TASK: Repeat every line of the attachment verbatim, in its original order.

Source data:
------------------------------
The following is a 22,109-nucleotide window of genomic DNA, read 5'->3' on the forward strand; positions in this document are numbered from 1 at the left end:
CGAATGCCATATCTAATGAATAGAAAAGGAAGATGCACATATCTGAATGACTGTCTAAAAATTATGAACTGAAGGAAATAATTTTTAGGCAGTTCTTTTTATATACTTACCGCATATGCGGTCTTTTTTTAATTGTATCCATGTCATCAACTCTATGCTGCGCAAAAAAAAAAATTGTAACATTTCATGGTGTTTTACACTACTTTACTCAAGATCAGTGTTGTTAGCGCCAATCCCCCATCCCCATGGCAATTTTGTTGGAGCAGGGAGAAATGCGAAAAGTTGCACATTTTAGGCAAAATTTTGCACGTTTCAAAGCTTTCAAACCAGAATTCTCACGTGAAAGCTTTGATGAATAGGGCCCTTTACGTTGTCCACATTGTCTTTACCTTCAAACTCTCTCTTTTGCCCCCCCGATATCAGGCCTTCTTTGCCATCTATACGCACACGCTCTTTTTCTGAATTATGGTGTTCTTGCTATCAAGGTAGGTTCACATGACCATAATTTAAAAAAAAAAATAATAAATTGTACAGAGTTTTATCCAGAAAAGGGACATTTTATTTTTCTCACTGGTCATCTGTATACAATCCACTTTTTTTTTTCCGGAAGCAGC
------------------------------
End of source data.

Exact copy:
The following is a 22,109-nucleotide window of genomic DNA, read 5'->3' on the forward strand; positions in this document are numbered from 1 at the left end:
CGAATGCCATATCTAATGAATAGAAAAGGAAGATGCACATATCTGAATGACTGTCTAAAAATTATGAACTGAAGGAAATAATTTTTAGGCAGTTCTTTTTATATACTTACCGCATATGCGGTCTTTTTTTAATTGTATCCATGTCATCAACTCTATGCTGCGCAAAAAAAAAAATTGTAACATTTCATGGTGTTTTACACTACTTTACTCAAGATCAGTGTTGTTAGCGCCAATCCCCCATCCCCATGGCAATTTTGTTGGAGCAGGGAGAAATGCGAAAAGTTGCACATTTTAGGCAAAATTTTGCACGTTTCAAAGCTTTCAAACCAGAATTCTCACGTGAAAGCTTTGATGAATAGGGCCCTTTACGTTGTCCACATTGTCTTTACCTTCAAACTCTCTCTTTTGCCCCCCCGATATCAGGCCTTCTTTGCCATCTATACGCACACGCTCTTTTTCTGAATTATGGTGTTCTTGCTATCAAGGTAGGTTCACATGACCATAATTTAAAAAAAAAAATAATAAATTGTACAGAGTTTTATCCAGAAAAGGGACATTTTATTTTTCTCACTGGTCATCTGTATACAATCCACTTTTTTTTTTCCGGAAGCAGC